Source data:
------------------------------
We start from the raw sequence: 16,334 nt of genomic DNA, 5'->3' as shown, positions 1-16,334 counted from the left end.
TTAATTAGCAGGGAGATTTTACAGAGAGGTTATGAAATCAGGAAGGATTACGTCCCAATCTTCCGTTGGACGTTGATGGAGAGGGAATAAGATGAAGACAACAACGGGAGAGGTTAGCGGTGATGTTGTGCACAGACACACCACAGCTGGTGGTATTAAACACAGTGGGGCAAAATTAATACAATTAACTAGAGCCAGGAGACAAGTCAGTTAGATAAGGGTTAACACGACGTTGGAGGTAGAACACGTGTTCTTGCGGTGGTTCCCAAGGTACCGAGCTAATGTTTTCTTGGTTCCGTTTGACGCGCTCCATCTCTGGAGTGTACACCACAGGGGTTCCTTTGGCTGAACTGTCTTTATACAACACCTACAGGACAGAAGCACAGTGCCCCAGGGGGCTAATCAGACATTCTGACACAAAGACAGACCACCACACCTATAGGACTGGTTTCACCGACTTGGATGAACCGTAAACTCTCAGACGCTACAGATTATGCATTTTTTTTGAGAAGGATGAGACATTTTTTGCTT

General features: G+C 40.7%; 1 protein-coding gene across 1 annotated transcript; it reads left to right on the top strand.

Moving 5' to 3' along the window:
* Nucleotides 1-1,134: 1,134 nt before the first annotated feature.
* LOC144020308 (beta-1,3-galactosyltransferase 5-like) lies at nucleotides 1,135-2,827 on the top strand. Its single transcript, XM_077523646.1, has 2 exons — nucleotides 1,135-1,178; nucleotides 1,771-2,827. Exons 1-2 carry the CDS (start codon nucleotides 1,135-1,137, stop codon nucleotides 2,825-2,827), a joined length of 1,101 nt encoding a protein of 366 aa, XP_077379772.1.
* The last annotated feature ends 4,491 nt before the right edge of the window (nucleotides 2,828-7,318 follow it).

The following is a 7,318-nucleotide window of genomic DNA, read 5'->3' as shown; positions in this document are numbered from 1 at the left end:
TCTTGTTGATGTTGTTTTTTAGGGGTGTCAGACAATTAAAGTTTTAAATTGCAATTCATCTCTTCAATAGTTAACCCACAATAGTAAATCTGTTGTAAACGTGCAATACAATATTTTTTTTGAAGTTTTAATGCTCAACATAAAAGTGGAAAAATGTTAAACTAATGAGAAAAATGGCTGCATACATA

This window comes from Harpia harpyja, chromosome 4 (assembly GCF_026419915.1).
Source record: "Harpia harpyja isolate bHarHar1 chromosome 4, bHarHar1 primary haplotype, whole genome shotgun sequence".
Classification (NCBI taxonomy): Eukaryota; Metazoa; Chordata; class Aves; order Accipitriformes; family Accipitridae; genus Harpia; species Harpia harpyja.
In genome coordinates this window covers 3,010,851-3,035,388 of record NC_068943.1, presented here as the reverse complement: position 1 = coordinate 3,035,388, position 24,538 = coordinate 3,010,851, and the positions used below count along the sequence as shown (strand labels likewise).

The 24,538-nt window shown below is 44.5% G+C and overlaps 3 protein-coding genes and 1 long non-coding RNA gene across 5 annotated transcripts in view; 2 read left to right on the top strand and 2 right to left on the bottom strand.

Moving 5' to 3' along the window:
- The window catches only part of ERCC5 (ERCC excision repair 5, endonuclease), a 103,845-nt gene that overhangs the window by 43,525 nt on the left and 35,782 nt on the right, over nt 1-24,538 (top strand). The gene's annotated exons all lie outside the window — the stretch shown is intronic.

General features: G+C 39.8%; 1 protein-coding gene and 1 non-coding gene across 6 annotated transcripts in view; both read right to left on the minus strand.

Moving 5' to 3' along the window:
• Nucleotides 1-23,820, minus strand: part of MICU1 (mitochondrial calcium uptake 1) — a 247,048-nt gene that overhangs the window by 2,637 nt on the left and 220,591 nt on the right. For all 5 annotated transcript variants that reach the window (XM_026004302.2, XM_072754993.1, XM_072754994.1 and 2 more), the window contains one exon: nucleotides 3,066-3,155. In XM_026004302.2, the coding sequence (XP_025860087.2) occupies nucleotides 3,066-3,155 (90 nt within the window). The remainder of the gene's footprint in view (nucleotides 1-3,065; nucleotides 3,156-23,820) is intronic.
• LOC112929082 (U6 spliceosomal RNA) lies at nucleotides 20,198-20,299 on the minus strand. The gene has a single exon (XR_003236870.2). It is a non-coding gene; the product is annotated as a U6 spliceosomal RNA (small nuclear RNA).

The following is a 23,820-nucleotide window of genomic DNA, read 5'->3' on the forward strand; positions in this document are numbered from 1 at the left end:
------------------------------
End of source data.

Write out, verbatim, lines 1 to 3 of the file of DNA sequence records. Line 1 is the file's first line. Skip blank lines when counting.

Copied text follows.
We start from the raw sequence: 16,334 nt of genomic DNA, 5'->3' as shown, positions 1-16,334 counted from the left end.
TTAATTAGCAGGGAGATTTTACAGAGAGGTTATGAAATCAGGAAGGATTACGTCCCAATCTTCCGTTGGACGTTGATGGAGAGGGAATAAGATGAAGACAACAACGGGAGAGGTTAGCGGTGATGTTGTGCACAGACACACCACAGCTGGTGGTATTAAACACAGTGGGGCAAAATTAATACAATTAACTAGAGCCAGGAGACAAGTCAGTTAGATAAGGGTTAACACGACGTTGGAGGTAGAACACGTGTTCTTGCGGTGGTTCCCAAGGTACCGAGCTAATGTTTTCTTGGTTCCGTTTGACGCGCTCCATCTCTGGAGTGTACACCACAGGGGTTCCTTTGGCTGAACTGTCTTTATACAACACCTACAGGACAGAAGCACAGTGCCCCAGGGGGCTAATCAGACATTCTGACACAAAGACAGACCACCACACCTATAGGACTGGTTTCACCGACTTGGATGAACCGTAAACTCTCAGACGCTACAGATTATGCATTTTTTTTGAGAAGGATGAGACATTTTTTGCTT

General features: G+C 40.7%; 1 protein-coding gene across 1 annotated transcript; it reads left to right on the top strand.